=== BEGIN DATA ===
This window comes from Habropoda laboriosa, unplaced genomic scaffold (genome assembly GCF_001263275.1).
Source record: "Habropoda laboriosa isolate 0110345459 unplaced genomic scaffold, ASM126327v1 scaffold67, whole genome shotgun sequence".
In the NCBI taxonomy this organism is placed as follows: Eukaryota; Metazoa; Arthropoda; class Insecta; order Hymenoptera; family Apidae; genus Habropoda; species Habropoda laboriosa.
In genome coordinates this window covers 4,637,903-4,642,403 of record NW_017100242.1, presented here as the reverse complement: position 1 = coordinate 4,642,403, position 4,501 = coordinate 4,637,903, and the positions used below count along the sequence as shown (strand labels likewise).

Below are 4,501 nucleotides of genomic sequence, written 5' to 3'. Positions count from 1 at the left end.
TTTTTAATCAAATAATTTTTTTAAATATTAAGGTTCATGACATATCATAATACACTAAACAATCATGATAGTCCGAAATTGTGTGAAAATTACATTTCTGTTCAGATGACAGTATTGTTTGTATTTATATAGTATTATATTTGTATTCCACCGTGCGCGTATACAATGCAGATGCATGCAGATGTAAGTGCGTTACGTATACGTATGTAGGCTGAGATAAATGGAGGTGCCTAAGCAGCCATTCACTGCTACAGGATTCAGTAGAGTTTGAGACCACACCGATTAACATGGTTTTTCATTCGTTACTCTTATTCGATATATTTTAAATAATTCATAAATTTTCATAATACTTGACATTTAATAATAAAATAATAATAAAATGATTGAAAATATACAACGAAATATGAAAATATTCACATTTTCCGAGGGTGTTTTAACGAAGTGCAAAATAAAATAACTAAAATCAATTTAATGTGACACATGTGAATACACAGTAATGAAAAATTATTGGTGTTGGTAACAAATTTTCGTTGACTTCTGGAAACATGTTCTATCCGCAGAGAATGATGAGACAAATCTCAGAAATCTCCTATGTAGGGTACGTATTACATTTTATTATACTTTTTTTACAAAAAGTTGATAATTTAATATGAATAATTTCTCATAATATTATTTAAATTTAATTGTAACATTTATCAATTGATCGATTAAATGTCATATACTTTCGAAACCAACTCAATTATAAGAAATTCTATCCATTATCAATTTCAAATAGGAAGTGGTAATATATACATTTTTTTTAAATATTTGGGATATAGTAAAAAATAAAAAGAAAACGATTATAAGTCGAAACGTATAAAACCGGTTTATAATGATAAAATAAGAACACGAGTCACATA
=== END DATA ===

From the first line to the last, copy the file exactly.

This window comes from Habropoda laboriosa, unplaced genomic scaffold (genome assembly GCF_001263275.1).
Source record: "Habropoda laboriosa isolate 0110345459 unplaced genomic scaffold, ASM126327v1 scaffold67, whole genome shotgun sequence".
In the NCBI taxonomy this organism is placed as follows: Eukaryota; Metazoa; Arthropoda; class Insecta; order Hymenoptera; family Apidae; genus Habropoda; species Habropoda laboriosa.
In genome coordinates this window covers 4,637,903-4,642,403 of record NW_017100242.1, presented here as the reverse complement: position 1 = coordinate 4,642,403, position 4,501 = coordinate 4,637,903, and the positions used below count along the sequence as shown (strand labels likewise).

Below are 4,501 nucleotides of genomic sequence, written 5' to 3'. Positions count from 1 at the left end.
TTTTTAATCAAATAATTTTTTTAAATATTAAGGTTCATGACATATCATAATACACTAAACAATCATGATAGTCCGAAATTGTGTGAAAATTACATTTCTGTTCAGATGACAGTATTGTTTGTATTTATATAGTATTATATTTGTATTCCACCGTGCGCGTATACAATGCAGATGCATGCAGATGTAAGTGCGTTACGTATACGTATGTAGGCTGAGATAAATGGAGGTGCCTAAGCAGCCATTCACTGCTACAGGATTCAGTAGAGTTTGAGACCACACCGATTAACATGGTTTTTCATTCGTTACTCTTATTCGATATATTTTAAATAATTCATAAATTTTCATAATACTTGACATTTAATAATAAAATAATAATAAAATGATTGAAAATATACAACGAAATATGAAAATATTCACATTTTCCGAGGGTGTTTTAACGAAGTGCAAAATAAAATAACTAAAATCAATTTAATGTGACACATGTGAATACACAGTAATGAAAAATTATTGGTGTTGGTAACAAATTTTCGTTGACTTCTGGAAACATGTTCTATCCGCAGAGAATGATGAGACAAATCTCAGAAATCTCCTATGTAGGGTACGTATTACATTTTATTATACTTTTTTTACAAAAAGTTGATAATTTAATATGAATAATTTCTCATAATATTATTTAAATTTAATTGTAACATTTATCAATTGATCGATTAAATGTCATATACTTTCGAAACCAACTCAATTATAAGAAATTCTATCCATTATCAATTTCAAATAGGAAGTGGTAATATATACATTTTTTTTAAATATTTGGGATATAGTAAAAAATAAAAAGAAAACGATTATAAGTCGAAACGTATAAAACCGGTTTATAATGATAAAATAAGAACACGAGTCACATA